Saturday, February 28, 2015

The Girl on the Train

The Girl on the TrainThe Girl on the Train by Paula Hawkins
My rating: 5 of 5 stars

The Girl on the Train has been compared by many as being similar to Gone Girl. I read Gone Girl over two years ago, and I still remember it as being a tightly-crafted novel. The memory is probably fresher because I saw the movie. (I liked Ben Affleck more in Argo.)

But what makes the novels similar? They are both told by more than one voice, more than one Point of View. Usually we can trust the voice of the narrator, but in both of these we have an unreliable narrator or two or three. We have liars and alcoholics prone to blackout. In both we have some pathetic characters. (Can they get a life?)

I liked The Girl on the Train more because there was more positive character development at least in the case of Rachel, the girl on the train. I found the character development of Amy in Gone Girl to be creepy. Not someone I would want to be in the same room with.

I gave Gone Girl four stars because in spite of the well-crafted story, the ending was unsatisfying. I have to give Girl on the Train five stars for closure.

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Monday, February 16, 2015

The Life We Bury

The Life We BuryThe Life We Bury by Allen Eskens
My rating: 4 of 5 stars

This was a selection for one of my book clubs. It was really slow starting, and I wondered if I would finish reading it in time for the discussion next week. But it improved as I got to know Joe, his autistic brother Jeremy, and Carl Iverson, the subject of Joe's biography assignment for his college English class. Carl is in a nursing home dying of pancreatic cancer, 30 years after he was convicted of murdering a teenaged girl. Carl has one friend, Virgil, from his time in Viet Nam, who is sure Carl is innocent. Joe's visits with Carl to get his story, bring out things in Joe's life that he wished he could forget, and help him to make a connection with Carl. As Joe gets deeper into Carl's history, he finds himself trying to solve the mystery, and determine if Carl was the monster portrayed at his trial.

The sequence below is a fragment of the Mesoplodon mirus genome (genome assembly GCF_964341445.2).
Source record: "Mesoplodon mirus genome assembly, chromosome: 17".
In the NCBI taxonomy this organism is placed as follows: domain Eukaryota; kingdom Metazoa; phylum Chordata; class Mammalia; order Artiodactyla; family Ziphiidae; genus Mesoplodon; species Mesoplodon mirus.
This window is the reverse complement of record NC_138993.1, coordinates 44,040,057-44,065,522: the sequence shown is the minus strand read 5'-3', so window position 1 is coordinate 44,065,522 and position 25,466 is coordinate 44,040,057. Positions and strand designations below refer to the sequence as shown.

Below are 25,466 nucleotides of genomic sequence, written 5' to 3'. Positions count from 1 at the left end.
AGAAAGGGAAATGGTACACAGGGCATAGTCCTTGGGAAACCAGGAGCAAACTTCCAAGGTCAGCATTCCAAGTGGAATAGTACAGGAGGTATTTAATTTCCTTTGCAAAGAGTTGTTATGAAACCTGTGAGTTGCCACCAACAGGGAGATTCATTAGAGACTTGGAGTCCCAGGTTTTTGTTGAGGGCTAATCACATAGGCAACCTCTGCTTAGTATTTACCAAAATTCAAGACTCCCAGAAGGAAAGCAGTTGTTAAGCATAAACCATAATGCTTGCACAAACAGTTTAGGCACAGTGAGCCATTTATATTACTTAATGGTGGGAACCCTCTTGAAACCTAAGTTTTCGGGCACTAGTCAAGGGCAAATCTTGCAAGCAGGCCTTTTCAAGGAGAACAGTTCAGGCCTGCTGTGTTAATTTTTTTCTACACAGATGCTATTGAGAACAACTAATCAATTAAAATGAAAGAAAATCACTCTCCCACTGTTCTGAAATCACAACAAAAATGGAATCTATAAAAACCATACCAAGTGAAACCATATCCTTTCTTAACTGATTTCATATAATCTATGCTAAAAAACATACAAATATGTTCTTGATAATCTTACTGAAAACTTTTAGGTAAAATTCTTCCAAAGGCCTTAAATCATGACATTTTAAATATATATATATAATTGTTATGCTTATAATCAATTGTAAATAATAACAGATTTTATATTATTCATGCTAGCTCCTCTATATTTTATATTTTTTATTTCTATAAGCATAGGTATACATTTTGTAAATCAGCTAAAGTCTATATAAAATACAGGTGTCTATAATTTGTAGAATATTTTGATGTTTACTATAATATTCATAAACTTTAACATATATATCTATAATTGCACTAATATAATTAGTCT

With the help of his housemate and his autistic brother, they are able to solve parts of the puzzle which leads Joe further into a dangerous adventure. The last half of the book is a thriller, a real page-turner. I'm glad I didn't give up on it.

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Monday, February 9, 2015

Passing through Perfect

Passing Through PerfectPassing Through Perfect by Bette Lee Crosby
My rating: 4 of 5 stars

This is the second book I have read by Bette Lee Crosby. I enjoyed The Twelfth Child, and the author contacted me to read her latest book Passing through Perfect. She provided an ebook download for me to read and provide a review. I told her I was stacked up reading two other books, but once I read the first two pages, I moved the other books down in my stack. I was hooked.

The author warned me that the story was told by a young black man in Alabama during the Jim-Crow era, and I supposed that she wanted to know if his voice rang true. I didn't tell her that I grew up in Virginia in the Jim-Crow era, a time when public accommodations were restricted to "Whites Only," and as a little girl riding my tricycle around the block, I was told I didn't belong on that street.